Dr. John Snook

John Snook obtained a BS (1980) and MS (1982) in meteorology at the University of Wisconsin – Madison.
Dr. Snook completed a PhD (1993) in atmospheric science at Colorado State University.

John moved to Colorado in 1984 and worked as a meteorologist for 15 years at a NOAA applied research lab in Boulder. John worked closely with the National Weather Service to implement numerical weather prediction techniques in local forecast offices. He helped to implement a local weather prediction system at the 1996 Olympic Games in Atlanta and received a NOAA bronze medal for his efforts.

John moved to private industry in 1999, working for Colorado Research Associates and then co-founded Foresight Weather. Foresight Weather developed computer modeling techniques designed to provide detailed weather forecasts tailored for the energy industry. These same techniques were also applied to the highway winter maintenance and fire weather communities.

John continues to specialize in computer weather modeling applications for various industries, and also spends time in winter working as avalanche forecaster for the Colorado Avalanche Information Center.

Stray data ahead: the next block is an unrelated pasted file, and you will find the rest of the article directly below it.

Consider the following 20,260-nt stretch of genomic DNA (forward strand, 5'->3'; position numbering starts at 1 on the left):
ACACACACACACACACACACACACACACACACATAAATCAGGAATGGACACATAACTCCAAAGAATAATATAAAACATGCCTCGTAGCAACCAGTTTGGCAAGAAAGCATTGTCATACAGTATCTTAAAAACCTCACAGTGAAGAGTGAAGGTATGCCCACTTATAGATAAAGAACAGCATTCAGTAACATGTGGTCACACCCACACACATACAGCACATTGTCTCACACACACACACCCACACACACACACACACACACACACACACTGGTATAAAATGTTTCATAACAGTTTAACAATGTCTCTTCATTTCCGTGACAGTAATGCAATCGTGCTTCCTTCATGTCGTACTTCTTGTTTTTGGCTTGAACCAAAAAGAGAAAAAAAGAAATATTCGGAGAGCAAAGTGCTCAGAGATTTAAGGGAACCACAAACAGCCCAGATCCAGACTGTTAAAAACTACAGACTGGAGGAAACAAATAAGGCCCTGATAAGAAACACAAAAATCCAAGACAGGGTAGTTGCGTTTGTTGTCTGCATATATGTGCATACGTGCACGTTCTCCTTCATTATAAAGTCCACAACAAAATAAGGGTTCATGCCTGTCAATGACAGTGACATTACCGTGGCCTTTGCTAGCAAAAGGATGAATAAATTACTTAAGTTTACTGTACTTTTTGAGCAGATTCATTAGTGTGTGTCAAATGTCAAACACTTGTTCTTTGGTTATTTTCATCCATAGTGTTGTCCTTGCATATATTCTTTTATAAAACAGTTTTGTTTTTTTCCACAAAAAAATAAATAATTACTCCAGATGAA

September 16 - Long Range Summary

Summerlike heat and humidity are of high confidence to predominate the Eastern half of the U.S. through the remainder of September, albeit with noticeable fluctuation in geographic focus and intensity. This week starts much as last week ended with record and near record high temperatures across most of the South from Texas to Georgia (upper 90s-low 100s), while the Northwest remains coolest. However, more Southern heat is already spreading northward into the northern Plains and Upper Midwest, and all models agree mid 80s will predominate the entire week in Chicago (11°-15° above average). New England and portions of upstate New York will remain seasonal to slightly cool for most of this workweek, and some of this cooler air will drain southward along the Eastern Seaboard bringing temporary midweek relief to portions of the Southeast (1-2 days of near seasonal temperatures). However, by the end of this workweek an extended period of extreme heat is forecast to return to the East, this time to include the Northeast in the form of mid-upper 80s for several consecutive days persisting into the start of the following week (Sep 23). After that models differ substantially in timing and strength of cooler lobes of air shifting across the Northeastern quadrant of the U.S. through the final week of September, while greater forecast consensus exists in resumption of above average warmth across the West. Some degree of Eastern cooling is likely by the 11-15 day period, but prior operational model forecasts of widespread or prolonged below average temperatures during the 1st half of September failed to verify. This adds confidence to warmer 30-day MWA Ensemble forecasts which maintain very mild conditions across most of the U.S. well into the 1st half of October to further delay the start to fall. However, at the same time latest forecasts also indicate major high latitude pattern change in Canada setting the stage for a cold 2nd half of October across the Eastern U.S.


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